Half of the members on the World Health Organization‘s transgender health policy committee are not qualified medical experts – and most are gender activists.
One of the panelists is a controversial Canadian trans TikToker who believes puberty blockers should be prescribed to all children, regardless of their gender identity, so they can ‘choose’ their gender rather than being assigned one by society.
Another member believes that transitioning causes no health problems and claims the only ‘actual side effects’ of getting a sex change are a ‘significantly improved quality of life… and trans joy.’
Florence Ashley, a law professor in Canada, believes puberty blockers should be prescribed to all children regardless of their gender identity so they can ‘choose’ their gender rather than being assigned one by society
Nearly two-thirds of the panelists are human rights lawyers, activists, and policy advisors, while just slightly over a third of them are trained medical doctors
The WHO last month published the biographies of 21 experts who have been invited to help formulate guidelines that will shape how countries treat gender dysphoria.
Of the a 21-member panel who have been invited to help formulate guidelines that will shape how countries treat gender dysphoria, 11 have no formal medical training.
Seven are trans themselves, ten have a medical background and of those, eight are doctors.
The rest are a mixture of activists, social justice advocates, human rights lawyers, STD researchers, and policy advisors.
Several are also members of the World Professional Association for Transgender Health (WPATH), a nonprofit dedicated to promoting medical treatments for gender dysphoria which has been accused of being too pro-medication.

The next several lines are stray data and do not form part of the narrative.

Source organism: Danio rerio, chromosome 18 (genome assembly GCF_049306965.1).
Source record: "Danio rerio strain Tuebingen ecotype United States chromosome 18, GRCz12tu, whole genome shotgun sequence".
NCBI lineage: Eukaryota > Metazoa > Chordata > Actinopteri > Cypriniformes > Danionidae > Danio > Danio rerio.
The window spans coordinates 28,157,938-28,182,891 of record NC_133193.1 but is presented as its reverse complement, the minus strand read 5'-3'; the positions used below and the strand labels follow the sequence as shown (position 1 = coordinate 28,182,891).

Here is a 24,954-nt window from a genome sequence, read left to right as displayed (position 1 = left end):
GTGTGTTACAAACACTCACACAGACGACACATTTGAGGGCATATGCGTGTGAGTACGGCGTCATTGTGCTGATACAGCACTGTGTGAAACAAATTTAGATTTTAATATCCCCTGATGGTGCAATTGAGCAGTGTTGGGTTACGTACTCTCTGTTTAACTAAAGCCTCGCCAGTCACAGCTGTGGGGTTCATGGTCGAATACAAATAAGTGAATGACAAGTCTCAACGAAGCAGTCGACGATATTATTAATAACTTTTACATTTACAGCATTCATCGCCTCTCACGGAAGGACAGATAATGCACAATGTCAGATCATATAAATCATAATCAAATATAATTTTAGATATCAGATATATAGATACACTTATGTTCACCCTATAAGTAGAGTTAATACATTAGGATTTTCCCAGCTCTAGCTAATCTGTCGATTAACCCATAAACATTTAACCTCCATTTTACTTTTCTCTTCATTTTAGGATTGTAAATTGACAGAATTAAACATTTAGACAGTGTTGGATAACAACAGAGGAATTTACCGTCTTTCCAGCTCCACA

The health researchers who qualified to join the panel have training in the control and prevention of HIV/AIDS with little emphasis on the parameters of delivering transition services known as gender-affirming care.
Ashley – a trans woman who uses the pronouns ‘they/them that b****’ – is the committee’s most controversial and outspoken member.
They have a significant TikTok following where they express hardline views on trans issues, calling for mental health checks on trans children to be scrapped before they are given puberty blockers and hormone drugs.
Ashley said on TikTok recently when discussing an academic paper they co-authored on the subject: ‘Is there any reason to ask people to go through a lengthy and complex gender assessment in order to access gender-affirming care, or is that useless and should the time best be put in supporting decision-making.
‘And what our article concludes is that there’s really no evidence that gender assessments work… it’s just a lengthier process for no real reason.’
They added: ‘Gender assessments are really an unnecessary form of gatekeeping that trans communities have been opposing for a while.’
Teddy Cook, another member of the panel, has painted a rosy picture of the transition process as entirely positive, has said ‘actual side effects’ of transition care include a ‘significantly improved quality of life… a dramatic decrease in distress, depression and anxiety and a substantial increase of gender euphoria and trans joy’
Insurance claims for puberty blockers in the US have doubled since 2017
Ashley – who has a ‘be gay, do crimes’ tattoo, has also co-written a study that said puberty blockers and hormone therapies ‘ought to be treated as the default option’ for children with gender dysphoria.
WHO spokesman Tarik Jašarević said the guidelines on trans care would focus on ‘adults only’ and not the controversial use of cross-sex hormones, suppressants and surgeries on children.
‘WHO guidelines are always based on balancing of available evidence, human rights principles, consideration of harms and benefits and inputs of end users and beneficiaries,’ Jašarević said.
Still, some members of the panel are in favor of allowing such treatments for children as young as 13.